A very preliminary report on neem and Covid-19
Two new studies – both pending peer review before actual publication – report that neem may be more effective than currently used treatments in treating COVID-19. Although these reports are considered very preliminary while they’re undergoing review, they are beyond exciting, particularly for the millions of people living in tropical countries around the world where neem is readily available and practically free.
OUR REPORT ON THIS RESEARCH IS PUBLISHED FOR EDUCATIONAL PURPOSES ONLY, AND WE HAVE INCLUDED LINKS TO THE FULL TEXT OF ANY ARTICLES QUOTED WHENEVER POSSIBLE. NONE OF THESE STATEMENTS HAS BEEN EVALUATED BY THE U.S. FOOD AND DRUG ADMINISTRATION, NOR DOES NEEM TREE FARMS SELL PRODUCTS INTENDED TO DIAGNOSE, TREAT, PREVENT, OR CURE ANY DISEASE.
Researchers in both studies used molecular docking, a highly sophisticated and key tool in computer-assisted drug design. Molecular docking predicts which molecules will most effectively link up together and create the strongest hand-in-glove bond. In the search for an antiviral drug, they’re looking for those molecules that bind most powerfully to those segments of the virus’s bumpy surface that will minimize the potential for infection.
These reports on Covid-19 build upon previously published reports showing that neem effectively binds with other viruses including Influenza NS1, conserved residues of influenza viruses ASP302 and SER50, and dengue fever.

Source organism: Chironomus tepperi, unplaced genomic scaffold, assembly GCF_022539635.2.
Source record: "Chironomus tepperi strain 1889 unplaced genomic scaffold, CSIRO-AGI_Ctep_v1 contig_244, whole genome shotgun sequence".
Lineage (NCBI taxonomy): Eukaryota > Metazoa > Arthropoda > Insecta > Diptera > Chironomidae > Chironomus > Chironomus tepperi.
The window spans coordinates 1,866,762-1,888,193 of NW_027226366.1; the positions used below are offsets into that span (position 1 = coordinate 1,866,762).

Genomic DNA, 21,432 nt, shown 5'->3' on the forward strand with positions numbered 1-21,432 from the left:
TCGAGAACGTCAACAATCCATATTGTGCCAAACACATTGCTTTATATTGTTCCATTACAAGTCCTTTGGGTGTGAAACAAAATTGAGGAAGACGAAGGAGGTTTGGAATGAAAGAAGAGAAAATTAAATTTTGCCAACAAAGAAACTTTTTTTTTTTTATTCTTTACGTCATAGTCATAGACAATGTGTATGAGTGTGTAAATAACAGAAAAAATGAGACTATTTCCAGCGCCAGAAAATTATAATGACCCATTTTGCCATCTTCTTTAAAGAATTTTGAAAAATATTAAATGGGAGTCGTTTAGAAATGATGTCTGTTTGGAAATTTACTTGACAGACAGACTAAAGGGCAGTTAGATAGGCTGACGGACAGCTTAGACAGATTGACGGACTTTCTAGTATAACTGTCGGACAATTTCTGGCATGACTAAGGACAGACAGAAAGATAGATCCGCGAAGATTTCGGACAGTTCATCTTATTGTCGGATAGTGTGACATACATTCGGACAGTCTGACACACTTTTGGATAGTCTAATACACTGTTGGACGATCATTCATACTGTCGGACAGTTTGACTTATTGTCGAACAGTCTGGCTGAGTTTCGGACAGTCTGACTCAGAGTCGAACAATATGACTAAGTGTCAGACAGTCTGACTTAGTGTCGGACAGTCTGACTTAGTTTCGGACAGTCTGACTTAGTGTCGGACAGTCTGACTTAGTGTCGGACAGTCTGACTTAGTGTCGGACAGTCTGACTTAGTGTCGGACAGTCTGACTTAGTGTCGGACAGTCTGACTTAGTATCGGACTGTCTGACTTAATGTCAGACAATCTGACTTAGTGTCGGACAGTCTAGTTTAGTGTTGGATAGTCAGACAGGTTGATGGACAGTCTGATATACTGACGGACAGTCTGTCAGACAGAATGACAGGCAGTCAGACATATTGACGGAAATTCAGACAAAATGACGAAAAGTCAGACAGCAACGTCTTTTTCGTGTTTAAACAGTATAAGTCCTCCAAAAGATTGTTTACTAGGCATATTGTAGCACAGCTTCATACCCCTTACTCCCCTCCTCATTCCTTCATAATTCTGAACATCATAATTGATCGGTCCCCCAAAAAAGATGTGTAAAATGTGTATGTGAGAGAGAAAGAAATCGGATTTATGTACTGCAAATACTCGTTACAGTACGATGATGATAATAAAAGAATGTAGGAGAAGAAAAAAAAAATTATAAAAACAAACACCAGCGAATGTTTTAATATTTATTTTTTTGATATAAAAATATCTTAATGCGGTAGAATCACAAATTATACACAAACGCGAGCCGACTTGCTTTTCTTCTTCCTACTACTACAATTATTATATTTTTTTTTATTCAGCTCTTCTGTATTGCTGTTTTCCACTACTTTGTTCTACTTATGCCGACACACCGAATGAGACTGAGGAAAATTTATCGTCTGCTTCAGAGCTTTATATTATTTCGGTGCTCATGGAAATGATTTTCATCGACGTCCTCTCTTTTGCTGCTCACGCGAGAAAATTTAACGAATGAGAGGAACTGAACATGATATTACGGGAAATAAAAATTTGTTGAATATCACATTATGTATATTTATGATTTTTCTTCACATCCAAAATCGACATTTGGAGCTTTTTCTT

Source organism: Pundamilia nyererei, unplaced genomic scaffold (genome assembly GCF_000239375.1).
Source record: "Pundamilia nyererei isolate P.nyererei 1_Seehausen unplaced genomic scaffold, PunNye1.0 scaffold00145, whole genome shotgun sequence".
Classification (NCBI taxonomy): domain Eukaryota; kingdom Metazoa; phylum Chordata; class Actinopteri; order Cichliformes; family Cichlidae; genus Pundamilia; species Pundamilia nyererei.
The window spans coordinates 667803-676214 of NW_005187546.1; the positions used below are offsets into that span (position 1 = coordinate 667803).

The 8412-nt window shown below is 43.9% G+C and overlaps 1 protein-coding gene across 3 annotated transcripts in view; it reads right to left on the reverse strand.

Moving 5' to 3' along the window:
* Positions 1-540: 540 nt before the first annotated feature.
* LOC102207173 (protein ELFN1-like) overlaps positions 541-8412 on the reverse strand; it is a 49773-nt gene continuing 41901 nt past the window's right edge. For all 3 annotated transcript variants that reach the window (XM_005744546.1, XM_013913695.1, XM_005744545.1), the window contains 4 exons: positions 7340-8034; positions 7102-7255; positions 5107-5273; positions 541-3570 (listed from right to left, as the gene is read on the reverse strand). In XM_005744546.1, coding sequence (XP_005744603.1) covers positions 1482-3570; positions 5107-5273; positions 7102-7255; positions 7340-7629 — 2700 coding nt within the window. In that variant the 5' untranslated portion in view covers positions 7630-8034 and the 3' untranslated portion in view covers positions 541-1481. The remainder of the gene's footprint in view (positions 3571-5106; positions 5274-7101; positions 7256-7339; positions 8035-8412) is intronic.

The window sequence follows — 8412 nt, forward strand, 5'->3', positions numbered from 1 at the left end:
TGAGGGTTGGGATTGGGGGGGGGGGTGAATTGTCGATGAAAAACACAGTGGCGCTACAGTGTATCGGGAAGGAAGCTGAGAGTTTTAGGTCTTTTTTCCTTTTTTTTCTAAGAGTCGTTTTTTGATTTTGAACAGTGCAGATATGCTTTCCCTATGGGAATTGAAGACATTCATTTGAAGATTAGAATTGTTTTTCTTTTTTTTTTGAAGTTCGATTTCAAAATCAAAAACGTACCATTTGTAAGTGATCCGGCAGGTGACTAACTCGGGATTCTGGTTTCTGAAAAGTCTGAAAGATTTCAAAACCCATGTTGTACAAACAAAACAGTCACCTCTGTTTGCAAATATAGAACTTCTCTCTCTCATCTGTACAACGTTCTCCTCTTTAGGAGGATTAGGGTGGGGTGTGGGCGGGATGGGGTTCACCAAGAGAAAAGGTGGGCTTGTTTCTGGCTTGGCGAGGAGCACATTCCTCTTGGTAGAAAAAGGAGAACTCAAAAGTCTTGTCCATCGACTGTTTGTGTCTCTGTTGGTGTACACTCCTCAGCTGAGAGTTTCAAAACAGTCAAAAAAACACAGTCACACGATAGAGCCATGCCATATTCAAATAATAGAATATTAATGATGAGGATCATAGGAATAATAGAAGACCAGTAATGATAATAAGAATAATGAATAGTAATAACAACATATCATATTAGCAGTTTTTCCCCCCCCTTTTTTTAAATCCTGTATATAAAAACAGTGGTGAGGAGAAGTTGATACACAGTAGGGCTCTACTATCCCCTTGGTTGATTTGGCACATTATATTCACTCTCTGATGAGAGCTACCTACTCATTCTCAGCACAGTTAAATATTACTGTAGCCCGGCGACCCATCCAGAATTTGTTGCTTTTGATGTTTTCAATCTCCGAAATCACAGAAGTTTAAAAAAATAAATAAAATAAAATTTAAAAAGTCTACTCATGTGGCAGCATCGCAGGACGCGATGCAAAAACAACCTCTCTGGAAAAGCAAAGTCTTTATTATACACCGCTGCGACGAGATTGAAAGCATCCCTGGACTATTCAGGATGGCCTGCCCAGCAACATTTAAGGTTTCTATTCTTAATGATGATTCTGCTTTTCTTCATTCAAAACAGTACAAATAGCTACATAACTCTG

The first report (the preprint undergoing review is available at ResearchSquare) looked at the ability of natural compounds from tulsi and neem to bind to those parts of the SARS-CoV-2 molecule — the coronavirus that causes Covid-19– which allow it to attach to human cells and then reproduce.
Not only was binding excellent, but their “binding efficacy was superior to that of the standard drugs Lopinavir/Ritonavir and Remdesivir.” It concludes that these natural compounds are likely to be useful in the management of infections caused by SARS-CoV-2.
The second (also available at ResearchSquare) reports that “nine compounds from neem leaves had higher computational binding affinity…when compared to Remdesivir or hydroxychloroquine.”
In addition, the leaves contain other compounds—like quercetin, zinc, vitamin A, vitamins B1/B2/B6, vitamin C, and vitamin E—which may boost antiviral immunity (Garba, 2019) against Covid-19.
It concludes that hands-on research on Covid-19 is definitely warranted: “these results demonstrate that in vitro and in vivo studies are necessary to evaluate if neem can bind with the Covid-19 main protease in animals and humans.”
A separate study published in 2016 looked at neem as a “universal” treatment for different strains of viruses. Hyperoside (one of the many compounds found in neem leaf) along with four synthetic drugs showed the best potential as a universal anti-influenza drug. (Click here to read a more simplified report from our friend and medical journalist Sheila Haas.)
Again, we stress that these molecular docking reports are very preliminary and very little is known about the coronavirus that causes Covid-19. Once these studies have been reviewed and approved by experts in molecular docking, then they have to be evaluated in real life, first in test tubes, then in animals, then in humans. While we wait for this series of results, it is exciting to see the potential for a natural substance to slow down the pandemic, particularly in places where modern drugs may be less accessible. It is also encouraging to see another possible important benefit from a plant that contains so many valuable substances for human and animal health.